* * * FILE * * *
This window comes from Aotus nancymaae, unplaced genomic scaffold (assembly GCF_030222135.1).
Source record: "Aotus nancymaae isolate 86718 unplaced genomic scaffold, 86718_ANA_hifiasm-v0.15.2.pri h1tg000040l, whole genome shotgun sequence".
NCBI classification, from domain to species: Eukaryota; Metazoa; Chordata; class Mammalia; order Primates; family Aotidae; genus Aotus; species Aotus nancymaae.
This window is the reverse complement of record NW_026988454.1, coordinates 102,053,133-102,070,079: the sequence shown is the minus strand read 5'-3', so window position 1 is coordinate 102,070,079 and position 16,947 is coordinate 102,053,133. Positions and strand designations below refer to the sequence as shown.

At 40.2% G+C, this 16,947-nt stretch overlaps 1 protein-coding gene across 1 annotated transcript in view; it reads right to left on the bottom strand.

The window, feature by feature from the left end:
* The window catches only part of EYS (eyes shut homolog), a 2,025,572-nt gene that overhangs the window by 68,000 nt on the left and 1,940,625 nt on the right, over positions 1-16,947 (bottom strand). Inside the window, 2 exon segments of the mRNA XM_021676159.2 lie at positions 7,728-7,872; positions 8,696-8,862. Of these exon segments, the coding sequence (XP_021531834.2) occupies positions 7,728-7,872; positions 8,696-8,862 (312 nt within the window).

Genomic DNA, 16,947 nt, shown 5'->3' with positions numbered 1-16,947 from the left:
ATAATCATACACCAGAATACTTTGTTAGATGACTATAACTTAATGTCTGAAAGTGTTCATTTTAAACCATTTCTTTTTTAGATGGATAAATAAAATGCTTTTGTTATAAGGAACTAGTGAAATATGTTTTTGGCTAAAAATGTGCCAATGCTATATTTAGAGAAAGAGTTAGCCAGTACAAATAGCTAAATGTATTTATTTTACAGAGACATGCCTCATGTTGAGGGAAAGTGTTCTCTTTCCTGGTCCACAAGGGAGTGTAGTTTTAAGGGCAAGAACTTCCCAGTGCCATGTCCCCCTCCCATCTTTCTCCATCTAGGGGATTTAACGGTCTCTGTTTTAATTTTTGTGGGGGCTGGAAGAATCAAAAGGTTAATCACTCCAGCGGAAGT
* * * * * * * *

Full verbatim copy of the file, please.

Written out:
This window comes from Aotus nancymaae, unplaced genomic scaffold (assembly GCF_030222135.1).
Source record: "Aotus nancymaae isolate 86718 unplaced genomic scaffold, 86718_ANA_hifiasm-v0.15.2.pri h1tg000040l, whole genome shotgun sequence".
NCBI classification, from domain to species: Eukaryota; Metazoa; Chordata; class Mammalia; order Primates; family Aotidae; genus Aotus; species Aotus nancymaae.
This window is the reverse complement of record NW_026988454.1, coordinates 102,053,133-102,070,079: the sequence shown is the minus strand read 5'-3', so window position 1 is coordinate 102,070,079 and position 16,947 is coordinate 102,053,133. Positions and strand designations below refer to the sequence as shown.

At 40.2% G+C, this 16,947-nt stretch overlaps 1 protein-coding gene across 1 annotated transcript in view; it reads right to left on the bottom strand.

The window, feature by feature from the left end:
* The window catches only part of EYS (eyes shut homolog), a 2,025,572-nt gene that overhangs the window by 68,000 nt on the left and 1,940,625 nt on the right, over positions 1-16,947 (bottom strand). Inside the window, 2 exon segments of the mRNA XM_021676159.2 lie at positions 7,728-7,872; positions 8,696-8,862. Of these exon segments, the coding sequence (XP_021531834.2) occupies positions 7,728-7,872; positions 8,696-8,862 (312 nt within the window).

Genomic DNA, 16,947 nt, shown 5'->3' with positions numbered 1-16,947 from the left:
ATAATCATACACCAGAATACTTTGTTAGATGACTATAACTTAATGTCTGAAAGTGTTCATTTTAAACCATTTCTTTTTTAGATGGATAAATAAAATGCTTTTGTTATAAGGAACTAGTGAAATATGTTTTTGGCTAAAAATGTGCCAATGCTATATTTAGAGAAAGAGTTAGCCAGTACAAATAGCTAAATGTATTTATTTTACAGAGACATGCCTCATGTTGAGGGAAAGTGTTCTCTTTCCTGGTCCACAAGGGAGTGTAGTTTTAAGGGCAAGAACTTCCCAGTGCCATGTCCCCCTCCCATCTTTCTCCATCTAGGGGATTTAACGGTCTCTGTTTTAATTTTTGTGGGGGCTGGAAGAATCAAAAGGTTAATCACTCCAGCGGAAGT